Table 3.

Leaf transpiration (E), stomatal conductance (gS), and net photosynthesis (Pn) of Texas Superstar® perennials irrigated with nutrient solution [control, electrical conductivity (EC) = 1.2 dS·m−1] or saline solutions (EC = 5.0 or 10.0 dS·m−1, EC 5 or EC 10) in the greenhouse (n = 4).

Table 3.

Turk’s cap and ‘John Fanick’ phlox plants in EC 5 had similar leaf gS to those in the control (Table 3). EC 10 reduced the leaf gS of Turk’s cap and ‘John Fanick’ phlox plants by 46% and 73%. Leaf gS of ‘Texas Pink’ phlox plants in EC 5 and EC 10 was 35% and 82% lower than that in the control, respectively. Leaf gS of ‘Katie Blue’ ruellia, ‘Henry Duelberg’ salvia, mexican bush sage, and ‘Blue Princess’ verbena plants was not significantly different among treatments.

EC 5 did not affect the leaf Pn of Turk’s cap, ‘John Fanick’ phlox, ‘Katie Blue’ ruellia, ‘Henry Duelberg’ salvia, and ‘Blue Princess’ verbena, but reduced the leaf Pn of ‘Texas Pink’ phlox and mexican bush sage by 29% and 26% (Table 3). Leaf Pn of ‘John Fanick’ phlox, ‘Texas Pink’ phlox, mexican bush sage, Turk’s cap, and ‘Katie Blue’ ruellia in EC 10 decreased by 92% to 20% (from high to low) compared with the control. EC 10 did not affect the leaf Pn of ‘Blue Princess’ verbena and ‘Henry Duelberg’ salvia.

Mineral content.

Salt treatment significantly affected the concentrations of Na and Cl in leaf tissue of all species, and the interactive effects between salt treatment and species were significant (Table 4), indicating that salt treatment on leaf mineral concentrations varied with species. Compared with the control, EC 5 significantly increased the leaf Na concentration of Turk’s cap, ‘Katie Blue’ ruellia, and ‘Henry Duelberg’ salvia plants by 10.5, 4.6, and 11.5 times, respectively. EC 5 also numerically increased leaf Na concentration of ‘John Fanick’ phlox, ‘Texas Pink’ phlox, mexican bush sage, and ‘Blue Princess’ verbena plants, but no statistical difference was found. In comparison with control, all plants in EC 10 had significantly higher leaf Na concentration. EC 10 significantly increased the leaf Na concentration of Turk’s cap, ‘John Fanick’ phlox, ‘Texas Pink’ phlox, ‘Katie Blue’ ruellia, ‘Henry Duelberg’ salvia, mexican bush sage, and ‘Blue Princess’ verbena plants by 25, 30, 35, 12, 26, 82, and 5 times, respectively. The highest Na concentrations (12.7 mg·g−1 DW) were found in mexican bush sage in EC 10. Salt treatment also increased the leaf Cl concentration (Table 4). Leaf Cl concentration of Turk’s cap, ‘John Fanick’ phlox, ‘Texas Pink’ phlox, ‘Katie Blue’ ruellia, ‘Henry Duelberg’ salvia, mexican bush sage, and ‘Blue Princess’ verbena in EC 5 increased 4, 15, 15, 7, 23, 21, and 6 times, respectively. Leaf Cl concentration of Turk’s cap, ‘John Fanick’ phlox, ‘Texas Pink’ phlox, ‘Katie Blue’ ruellia, ‘Henry Duelberg’ salvia, mexican bush sage, and ‘Blue Princess’ verbena in EC 10 increased by 9, 21, 26, 9, 52, 47, and 9 times, respectively. The highest Cl concentrations (81.7 mg·g−1 DW) were found in ‘John Fanick’ phlox in EC 10.

Table 4.

Leaf ion concentrations of Texas Superstar® perennials irrigated with nutrient solution [control, electrical conductivity (EC) = 1.2 dS·m−1] or saline solutions (EC = 5.0 or 10.0 dS·m−1, EC 5 or EC 10) in the greenhouse (n = 4).

Table 4.

Plants adapt to soil salinity by excluding Na and Cl ion accumulation and/or tolerating the accumulated Na and Cl in shoot tissue (Munns and Tester, 2008). In this study, leaf Na concentration of ‘Katie Blue’ ruellia and ‘Blue Princess’ verbena was lower than the other five tested species (Table 4). ‘Katie Blue’ ruellia and ‘Blue Princess’ verbena also had lower leaf Na concentrations than Zinnia marylandica and Zinnia maritime plants (zinnia) (Niu et al., 2012b) and C. plumbaginoides, D. cooperi, G. rigen, and T. chamaedrys (Niu and Rodriguez, 2006a). Leaf Na concentration of Turk’s cap, ‘John Fanick’ phlox, ‘Texas Pink’ phlox, ‘Henry Duelberg’ salvia, and mexican bush sage in EC 5 and EC 10 is similar to that in zinnia plants at EC of 3.0 dS·m−1 (Niu et al., 2012b), but lower than that in zinnia plants at EC of 4.2 dS·m−1 (Niu et al., 2012b). This result indicates ‘Katie Blue’ ruellia and ‘Blue Princess’ verbena had a strong ability to exclude Na. ‘John Fanick’ phlox, ‘Texas Pink’ phlox, and mexican bush sage had relatively higher leaf Cl contents than other tested species (Table 4). These three plant species also had lower visual quality. Their leaf Cl content of these three plants in EC 5 is lower than in zinnia plants at EC of 4.2 dS·m−1 (Niu et al., 2012b) and in C. plumbaginoides, D. cooperi, and G. rigen at EC of 6.4 dS·m−1 (Niu and Rodriguez, 2006a). ‘Blue Princess’ verbena had the least Cl contents among all tested species (Table 4). Its leaf Cl concentration is lower than the zinnia plants (Niu et al., 2012b) and C. plumbaginoides, D. cooperi, G. rigen, and T. chamaedrys (Niu and Rodriguez, 2006a). These results suggest that ‘John Fanick’ phlox, ‘Texas Pink’ phlox, and mexican bush sage could not tolerate the high Cl concentration and caused Cl toxicity, which is reflected in foliar damage.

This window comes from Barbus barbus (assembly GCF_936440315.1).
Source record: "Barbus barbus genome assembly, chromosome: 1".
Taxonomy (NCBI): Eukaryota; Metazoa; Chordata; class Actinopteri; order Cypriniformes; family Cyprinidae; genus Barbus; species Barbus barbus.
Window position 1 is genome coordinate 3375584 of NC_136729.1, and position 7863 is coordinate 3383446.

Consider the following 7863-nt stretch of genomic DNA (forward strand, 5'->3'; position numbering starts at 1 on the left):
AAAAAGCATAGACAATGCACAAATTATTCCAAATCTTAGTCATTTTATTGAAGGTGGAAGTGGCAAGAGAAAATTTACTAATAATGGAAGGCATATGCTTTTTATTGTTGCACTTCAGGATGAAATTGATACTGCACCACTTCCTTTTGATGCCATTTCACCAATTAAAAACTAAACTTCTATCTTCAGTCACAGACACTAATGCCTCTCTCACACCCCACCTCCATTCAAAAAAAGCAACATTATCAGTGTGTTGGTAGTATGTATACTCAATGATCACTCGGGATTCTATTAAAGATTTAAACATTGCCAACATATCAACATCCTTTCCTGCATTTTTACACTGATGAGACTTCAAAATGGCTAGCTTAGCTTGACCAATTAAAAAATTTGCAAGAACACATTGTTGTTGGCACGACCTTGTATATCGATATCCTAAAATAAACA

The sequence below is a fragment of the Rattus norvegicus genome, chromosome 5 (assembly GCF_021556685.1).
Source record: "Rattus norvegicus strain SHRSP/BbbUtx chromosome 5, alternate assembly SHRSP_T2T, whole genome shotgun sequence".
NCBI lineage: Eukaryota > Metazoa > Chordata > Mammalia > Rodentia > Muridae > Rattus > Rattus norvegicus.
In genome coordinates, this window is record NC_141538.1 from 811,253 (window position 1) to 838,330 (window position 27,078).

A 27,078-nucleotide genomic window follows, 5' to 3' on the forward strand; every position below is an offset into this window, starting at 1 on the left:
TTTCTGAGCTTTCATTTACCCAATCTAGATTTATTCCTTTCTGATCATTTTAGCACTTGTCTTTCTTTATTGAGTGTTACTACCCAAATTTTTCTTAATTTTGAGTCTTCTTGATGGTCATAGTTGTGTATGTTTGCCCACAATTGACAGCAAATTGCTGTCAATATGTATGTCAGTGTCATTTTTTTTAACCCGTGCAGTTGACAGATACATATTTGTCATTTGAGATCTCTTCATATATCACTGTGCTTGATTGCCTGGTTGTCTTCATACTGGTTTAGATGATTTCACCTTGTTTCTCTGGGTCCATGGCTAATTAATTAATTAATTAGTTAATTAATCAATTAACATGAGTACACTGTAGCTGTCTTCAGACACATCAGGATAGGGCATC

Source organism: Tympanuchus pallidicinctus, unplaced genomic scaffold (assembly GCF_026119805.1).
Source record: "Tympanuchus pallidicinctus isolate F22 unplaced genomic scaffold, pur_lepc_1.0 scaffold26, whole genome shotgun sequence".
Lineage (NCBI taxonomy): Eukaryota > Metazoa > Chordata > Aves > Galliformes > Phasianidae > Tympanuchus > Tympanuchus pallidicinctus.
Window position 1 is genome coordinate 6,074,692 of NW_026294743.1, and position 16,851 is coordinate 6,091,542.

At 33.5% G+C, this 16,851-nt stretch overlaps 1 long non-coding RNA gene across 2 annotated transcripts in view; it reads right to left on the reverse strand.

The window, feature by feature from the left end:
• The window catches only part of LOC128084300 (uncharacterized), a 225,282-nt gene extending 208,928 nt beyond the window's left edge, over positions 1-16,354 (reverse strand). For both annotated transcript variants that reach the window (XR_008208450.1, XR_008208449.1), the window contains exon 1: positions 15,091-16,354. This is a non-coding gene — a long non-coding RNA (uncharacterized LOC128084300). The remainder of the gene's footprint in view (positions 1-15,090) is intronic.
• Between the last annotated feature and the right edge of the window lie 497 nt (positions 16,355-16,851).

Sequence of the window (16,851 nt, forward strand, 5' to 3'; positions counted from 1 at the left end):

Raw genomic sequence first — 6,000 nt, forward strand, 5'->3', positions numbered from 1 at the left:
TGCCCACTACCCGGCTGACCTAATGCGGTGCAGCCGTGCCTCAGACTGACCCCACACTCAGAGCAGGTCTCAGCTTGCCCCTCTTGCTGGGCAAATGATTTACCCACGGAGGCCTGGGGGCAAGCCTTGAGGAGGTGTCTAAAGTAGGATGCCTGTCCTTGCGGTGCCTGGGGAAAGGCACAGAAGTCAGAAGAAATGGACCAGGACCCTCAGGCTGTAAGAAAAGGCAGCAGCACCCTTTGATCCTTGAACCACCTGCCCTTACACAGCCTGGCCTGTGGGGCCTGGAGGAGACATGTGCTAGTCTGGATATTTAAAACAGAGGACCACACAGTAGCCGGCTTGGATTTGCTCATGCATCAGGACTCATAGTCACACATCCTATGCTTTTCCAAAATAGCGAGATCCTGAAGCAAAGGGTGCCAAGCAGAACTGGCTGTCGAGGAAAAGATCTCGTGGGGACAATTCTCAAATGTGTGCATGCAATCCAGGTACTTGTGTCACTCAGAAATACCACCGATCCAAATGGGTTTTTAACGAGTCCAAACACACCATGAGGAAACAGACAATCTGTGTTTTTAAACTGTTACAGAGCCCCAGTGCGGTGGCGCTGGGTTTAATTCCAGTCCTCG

Salt treatment increased the leaf Ca concentration, but the magnitude is much smaller than that of Na and Cl (Table 4). Leaf Ca concentration of ‘John Fanick’ phlox and ‘Texas Pink’ phlox plants in EC 5 increased by 140% and 90%, respectively, while that of other tested plants only increased 50% or less. ‘John Fanick’ phlox, ‘Texas Pink’ phlox, and mexican bush sage plants in EC 10 had 2.2, 1.3, and 1.2 times more Ca in their leaves, respectively, while other tested plants had 20% to 40% more Ca in their leaves. The leaf Ca concentration of all species is higher than that in C. plumbaginoides, D. cooperi, G. rigen, T. chamaedrys (Niu and Rodriguez, 2006a), and most zinnia cultivars (Niu et al., 2012b).